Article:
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Messages - s rails

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Yeast and Fermentation / Re: Brett IPA help
« on: March 31, 2014, 02:47:35 AM »
I have made many Brett beers. Brett needs some stress to produce the "off" flavors you want.  Listen to the Brewing Network episode with Chad Yakobson from Crooked Stave. 

He suggests making a starter at least 10 days in advanced.  I have had better success with getting tropical flavors when I under pitch.  I would make a 1 liter starter with one vial of the Trois about 2 weeks before brew day.  After pitching it will be a slow ferment at first.  Don't panic activity might take a few days, but it will.

I also oxygenate half of my normal amount of time.  Do not use yeast nutrients.  Stress the Brett a bit, it will work don't worry.

Ingredients / Re: Coconut Extract
« on: January 18, 2013, 05:23:16 AM »
I have made my coconut stout twice using the Malibu Rum method.  If you do the math in a 5 gallon batch it doesn't add that much more alcohol.  I like a half of a 750 bottle for a more subtle coconut flavor and aroma; but my wife likes the whole bottle.  I think she wants to know she's drinking something with coconut.  I tried extracts, but just didn't get the amount she liked in it.  It has made me realize I could use any fairly neutral flavored alcohol (i.e. vanilla vodka) to add a flavor to a beer.  I haven't experimented with any others yet but it is an option.  I think you should do whatever you want to get the flavor you are looking for.  We're homebrewers...we don't need no stinking rules.

Ingredients / Re: Coconut Extract
« on: January 17, 2013, 05:03:10 AM »
I've made a coconut stout before.  My solution was to lower the alcohol a bit and add Malibu Rum when I kegged.  Came out perfect!  I used the whole bottle but you can try blending in a glass to see how much you think it needs.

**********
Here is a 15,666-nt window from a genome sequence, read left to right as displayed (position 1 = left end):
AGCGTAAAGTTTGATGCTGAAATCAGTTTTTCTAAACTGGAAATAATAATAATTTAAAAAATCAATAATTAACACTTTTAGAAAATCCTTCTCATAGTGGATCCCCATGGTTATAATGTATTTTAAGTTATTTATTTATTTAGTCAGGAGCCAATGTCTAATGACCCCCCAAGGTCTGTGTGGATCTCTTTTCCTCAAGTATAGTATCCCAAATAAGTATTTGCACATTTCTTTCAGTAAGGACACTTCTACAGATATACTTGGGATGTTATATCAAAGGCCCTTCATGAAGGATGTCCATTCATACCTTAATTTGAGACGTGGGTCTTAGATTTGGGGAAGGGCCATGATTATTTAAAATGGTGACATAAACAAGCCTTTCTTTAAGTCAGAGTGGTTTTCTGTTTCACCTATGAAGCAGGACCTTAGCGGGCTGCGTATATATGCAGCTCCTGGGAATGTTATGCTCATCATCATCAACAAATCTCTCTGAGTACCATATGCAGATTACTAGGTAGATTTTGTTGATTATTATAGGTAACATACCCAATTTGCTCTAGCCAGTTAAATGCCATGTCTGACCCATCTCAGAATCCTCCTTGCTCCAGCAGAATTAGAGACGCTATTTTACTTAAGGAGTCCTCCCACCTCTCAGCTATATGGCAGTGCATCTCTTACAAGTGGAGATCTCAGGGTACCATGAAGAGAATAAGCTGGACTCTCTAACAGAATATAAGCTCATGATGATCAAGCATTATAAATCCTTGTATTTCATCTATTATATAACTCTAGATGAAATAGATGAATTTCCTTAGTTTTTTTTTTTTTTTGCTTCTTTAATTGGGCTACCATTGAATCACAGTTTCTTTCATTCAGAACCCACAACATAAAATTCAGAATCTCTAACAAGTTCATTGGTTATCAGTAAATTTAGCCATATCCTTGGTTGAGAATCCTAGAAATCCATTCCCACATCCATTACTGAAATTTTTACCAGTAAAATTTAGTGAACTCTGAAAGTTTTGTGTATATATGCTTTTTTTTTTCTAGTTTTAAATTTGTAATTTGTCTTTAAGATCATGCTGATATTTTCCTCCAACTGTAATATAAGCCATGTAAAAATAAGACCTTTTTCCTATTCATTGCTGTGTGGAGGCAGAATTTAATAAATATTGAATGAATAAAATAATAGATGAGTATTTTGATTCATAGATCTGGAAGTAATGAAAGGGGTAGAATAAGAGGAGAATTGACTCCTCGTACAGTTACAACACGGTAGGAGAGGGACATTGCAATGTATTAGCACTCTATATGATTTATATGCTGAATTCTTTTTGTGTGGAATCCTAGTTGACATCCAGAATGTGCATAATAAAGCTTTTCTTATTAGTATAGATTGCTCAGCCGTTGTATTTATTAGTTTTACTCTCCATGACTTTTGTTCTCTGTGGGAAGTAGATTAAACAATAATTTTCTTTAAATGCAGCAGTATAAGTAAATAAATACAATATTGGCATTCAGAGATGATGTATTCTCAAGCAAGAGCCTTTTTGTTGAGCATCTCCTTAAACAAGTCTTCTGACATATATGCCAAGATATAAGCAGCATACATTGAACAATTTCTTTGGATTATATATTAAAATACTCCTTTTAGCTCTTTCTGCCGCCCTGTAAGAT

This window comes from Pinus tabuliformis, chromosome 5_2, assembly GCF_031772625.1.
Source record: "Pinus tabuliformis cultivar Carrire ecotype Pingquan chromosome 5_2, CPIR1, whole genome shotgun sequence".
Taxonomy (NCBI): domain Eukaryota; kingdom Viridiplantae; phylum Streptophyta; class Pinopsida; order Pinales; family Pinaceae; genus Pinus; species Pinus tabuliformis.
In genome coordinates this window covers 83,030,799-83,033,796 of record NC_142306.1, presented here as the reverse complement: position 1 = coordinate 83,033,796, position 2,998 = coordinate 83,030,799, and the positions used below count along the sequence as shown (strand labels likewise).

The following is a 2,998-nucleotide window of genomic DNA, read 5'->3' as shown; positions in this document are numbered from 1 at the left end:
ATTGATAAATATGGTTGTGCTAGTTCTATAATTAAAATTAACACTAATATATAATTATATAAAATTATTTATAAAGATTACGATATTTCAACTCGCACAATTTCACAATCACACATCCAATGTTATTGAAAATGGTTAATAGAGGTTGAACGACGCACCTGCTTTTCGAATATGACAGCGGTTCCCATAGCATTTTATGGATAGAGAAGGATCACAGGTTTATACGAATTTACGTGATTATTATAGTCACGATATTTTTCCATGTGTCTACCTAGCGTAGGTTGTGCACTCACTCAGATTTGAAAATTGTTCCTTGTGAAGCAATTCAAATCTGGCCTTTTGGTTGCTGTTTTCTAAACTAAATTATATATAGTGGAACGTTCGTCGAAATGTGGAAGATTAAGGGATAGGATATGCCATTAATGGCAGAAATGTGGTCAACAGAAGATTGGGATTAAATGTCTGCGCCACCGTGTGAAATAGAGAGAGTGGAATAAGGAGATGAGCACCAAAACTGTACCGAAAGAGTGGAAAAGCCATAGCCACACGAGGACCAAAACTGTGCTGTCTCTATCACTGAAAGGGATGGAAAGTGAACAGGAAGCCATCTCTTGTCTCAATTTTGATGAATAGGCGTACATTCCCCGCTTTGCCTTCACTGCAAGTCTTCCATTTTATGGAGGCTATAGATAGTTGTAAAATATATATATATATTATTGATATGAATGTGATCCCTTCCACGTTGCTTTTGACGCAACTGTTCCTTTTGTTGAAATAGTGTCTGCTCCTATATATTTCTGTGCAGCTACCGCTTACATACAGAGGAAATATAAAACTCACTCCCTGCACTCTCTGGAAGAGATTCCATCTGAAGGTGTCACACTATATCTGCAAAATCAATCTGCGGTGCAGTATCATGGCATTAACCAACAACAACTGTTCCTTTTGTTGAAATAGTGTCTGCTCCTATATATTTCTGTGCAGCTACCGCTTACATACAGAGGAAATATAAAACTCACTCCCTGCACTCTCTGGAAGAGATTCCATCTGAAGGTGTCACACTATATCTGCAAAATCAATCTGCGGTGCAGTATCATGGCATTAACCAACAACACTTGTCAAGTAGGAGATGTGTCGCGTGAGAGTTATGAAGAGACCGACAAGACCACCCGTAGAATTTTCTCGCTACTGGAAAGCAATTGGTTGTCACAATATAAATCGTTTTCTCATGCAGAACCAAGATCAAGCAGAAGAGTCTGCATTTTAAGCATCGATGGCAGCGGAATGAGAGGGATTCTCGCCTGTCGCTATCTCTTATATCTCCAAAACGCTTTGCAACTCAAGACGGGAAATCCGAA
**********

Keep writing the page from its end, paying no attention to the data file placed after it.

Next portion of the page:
Yeast and Fermentation / Re: Sour Worting
« on: July 25, 2012, 02:16:40 PM »
No, I'll taste. I just want to get below 4.3 ph so the bad bugs can't reproduce.  The last experiment was a little unsettling and I don't want to repeat it.  The smell has ruined my Igloo and I'd feel better knowing those bugs are not going to be a problem.

Yeast and Fermentation / Re: Sour Worting
« on: July 25, 2012, 01:44:46 PM »
Good news- I have lots of carbon dioxide activity this morning in the carboy.  I checked the ph using strips but it isn't at the high end of the strips yet at 4.4 ph.  I tasted it; little tangy and still sweet.  I'll post once I get around 4.0 or 3.8 ph.  It smells much better; slightly fruity.

Yeast and Fermentation / Re: WLP644 Brett B Trois
« on: July 25, 2012, 03:44:51 AM »
I used it a few weeks ago to try a RR Sanctification like beer.  It's 3 weeks old and doesn't have a big brett character.  Slight flavor, more like fresh lemons or a lemony flavor.  It still needs to ferment a little longer so it can get below 1.010 (it measured 1.013 a weekend ago).   Here's the recipe.

Recipe: Blond Brett   TYPE: All Grain
Style: Belgian Blond Ale
---RECIPE SPECIFICATIONS-----------------------------------------------
SRM: 4.8 SRM      SRM RANGE: 4.0-7.0 SRM
IBU: 19.4 IBUs Tinseth   IBU RANGE: 15.0-30.0 IBUs
OG: 1.057 SG      OG RANGE: 1.062-1.075 SG
FG: 1.010 SG      FG RANGE: 1.008-1.018 SG
BU:GU: 0.341      Calories: 187.2 kcal/12oz   Est ABV: 5.1 %      
EE%: 65.00 %   Batch: 5.50 gal      Boil: 7.02 gal   BT: 90 Mins


Total Grain Weight: 13 lbs 12.0 oz   Total Hops: 21.30 g oz.
---MASH/STEEP PROCESS------MASH PH:5.40 ------
Amt                   Name                                     Type          #        %/IBU         
8.0 oz                Rice Hulls (0.0 SRM)                     Adjunct       1        3.6 %         
5 lbs                 Pale Malt (2 Row) US (2.0 SRM)           Grain         2        36.4 %       
5 lbs                 Pilsner (2 Row) Ger (2.0 SRM)            Grain         3        36.4 %       
1 lbs                 Munich Malt (9.0 SRM)                    Grain         4        7.3 %         
1 lbs                 Oats, Flaked (1.0 SRM)                   Grain         5        7.3 %         
12.0 oz               Acidulated Malt (3.0 SRM)                Grain         6        5.5 %         
8.0 oz                White Wheat Malt (2.4 SRM)               Grain         7        3.6 %         

Name              Description                             Step Temperat Step Time     
Mash In           Add 17.19 qt of water at 170.7 F        158.0 F       60 min